July sees increase in national house prices

New data from the Land Registry this month, revealed a rise in house prices during July of 1.3%. This rise has impacted the annual fall in house prices, bringing that figure down to -2.1%, and moving in the right direction.

The average property price in England and Wales now stands at £163,049, with the biggest increases during July occurring in the South West at 2.2%. Property prices in the North East appear to be the most volatile, with a monthly decrease of -2.3%, pushing the annual reduction to -8.8%.

The market in London shows a much more stable picture, with London property prices experiencing an annual increase, showing growth of 1.3% during the last 12 months.

Although it may be somewhat premature to open the champagne, CEBR, the Centre for Business and Economics Research, also had a similar positive news story for the future of the UK housing market. New research from CEBR stated that they expect house prices to increase ‘gently’ over the coming year, anticipating that prices are expected to rise by 14% between 2012 and 2015. A slight revision to their analysis in May 2011 predicting a 16% growth, but a good increase all the same.

 

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Posted by: Matt Categories: Buying, Estate Agents, Finance, For Sale, House Prices, Industry News, Property Market, Selling Tags: , , , , , 7 Comments

7 Responses to July sees increase in national house prices

  1. avatar David Brittin says:

    ‘Moving in the right direction?’ That’s very much open to question as average house prices as a ratio to earnings have becomeextremely expensive in recent years pricing many would-be first time buyers out of the market. Surley a gentle correction downwards can only be a good thing in terms of affordability.

    • avatar Matt says:

      I agree that it is difficult for first time buyers in an improving market, but there are alternatives available to help. As well as traditional shared ownership/ help to buy schemes, the Government has just launched a new initiative called the FirstBuy Scheme – more info can be found here: http://www.propertywide.co.uk/firstbuy-scheme/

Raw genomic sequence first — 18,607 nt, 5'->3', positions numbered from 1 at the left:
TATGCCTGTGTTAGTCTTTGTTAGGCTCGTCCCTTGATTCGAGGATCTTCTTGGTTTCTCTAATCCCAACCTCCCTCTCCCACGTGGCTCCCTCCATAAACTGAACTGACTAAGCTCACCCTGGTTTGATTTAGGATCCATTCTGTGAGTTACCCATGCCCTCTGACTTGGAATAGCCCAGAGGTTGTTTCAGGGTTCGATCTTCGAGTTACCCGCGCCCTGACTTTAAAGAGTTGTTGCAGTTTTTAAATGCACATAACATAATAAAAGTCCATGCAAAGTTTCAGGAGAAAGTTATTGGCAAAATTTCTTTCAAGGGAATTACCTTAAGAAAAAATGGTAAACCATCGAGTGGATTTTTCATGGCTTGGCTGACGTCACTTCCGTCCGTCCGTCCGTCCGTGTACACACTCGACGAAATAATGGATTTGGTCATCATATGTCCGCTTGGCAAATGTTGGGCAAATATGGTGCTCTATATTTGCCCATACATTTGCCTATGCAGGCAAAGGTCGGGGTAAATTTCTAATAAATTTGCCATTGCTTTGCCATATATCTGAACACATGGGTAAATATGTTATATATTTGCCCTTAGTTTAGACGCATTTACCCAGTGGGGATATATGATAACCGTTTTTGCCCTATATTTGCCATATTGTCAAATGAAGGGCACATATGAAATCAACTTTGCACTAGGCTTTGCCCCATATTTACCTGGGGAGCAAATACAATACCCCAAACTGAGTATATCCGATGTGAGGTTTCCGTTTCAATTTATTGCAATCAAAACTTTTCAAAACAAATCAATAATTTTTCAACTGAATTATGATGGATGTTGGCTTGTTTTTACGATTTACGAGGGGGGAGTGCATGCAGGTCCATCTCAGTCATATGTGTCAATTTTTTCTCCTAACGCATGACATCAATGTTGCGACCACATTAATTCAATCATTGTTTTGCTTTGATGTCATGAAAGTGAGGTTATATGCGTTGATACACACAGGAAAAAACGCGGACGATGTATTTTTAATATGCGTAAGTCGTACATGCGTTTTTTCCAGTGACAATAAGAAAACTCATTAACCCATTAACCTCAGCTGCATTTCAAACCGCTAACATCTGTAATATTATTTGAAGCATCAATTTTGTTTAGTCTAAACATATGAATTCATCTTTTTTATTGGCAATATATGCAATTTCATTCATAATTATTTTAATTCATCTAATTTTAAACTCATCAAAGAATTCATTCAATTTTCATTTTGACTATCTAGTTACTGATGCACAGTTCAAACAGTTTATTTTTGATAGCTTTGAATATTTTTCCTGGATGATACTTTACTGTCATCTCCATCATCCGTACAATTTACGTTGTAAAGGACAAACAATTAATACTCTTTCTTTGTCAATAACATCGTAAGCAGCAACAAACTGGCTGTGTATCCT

2. avatar Barry Gribble says:

    I’m sorry, but an increase in house prices is not, “Moving in the right direction” for those of us wishing to simply buy a home.
    Before writing such rubbish think about those of us who are not in a position to buy a home, as wages do not match the ludicrous inflated, invented prices that are slapped on small workers cottages in places like Cornwall.

    • avatar Matt says:

      An increase in the price of property shows confidence in the economy itself, thereby benefiting us all eventually. With improved confidence comes more options for buyers from lenders, potentially making it easier to get the finance required to make a purchase. In terms of affordability, there are schemes available to help people, such as the Government’s FirstBuy scheme – more info here: http://www.propertywide.co.uk/firstbuy-scheme/

  3. avatar oliver says:

    Newspaper headlines indicating a 20%+ price increase in house prices over 5 years as staggering is wrong. Compounded this is less than current inflation in the RPI. That house prices are moving in the right directionis good, as, even though many of us may say we have to buy a house to live in, it is fundamentally an investment. if we expected prices to fall massively we would rent, if we didnt own a house already, and if we do own one then we would want prices to be at least as high as the price we paid, gentle house inflation at least at inflation levels is healthy for the industry and economy as a whole. First time buyers, if you can buy now, do so, and get the best house you can reasonably afford.
    I am qualified as an economics teacher although now retired.

  4. avatar Elaine says:

    I think Estate Agents try to control the market. When property is moving slow they under value propety just to keep in business and ticking over. When property is moving quickly they push up the cost of homes, so they are never the loosers.

  5. avatar Trevor says:

    How would these statistics look if London was taken out of them. There are a lot of sales way below this in the lower end of the market, particularly.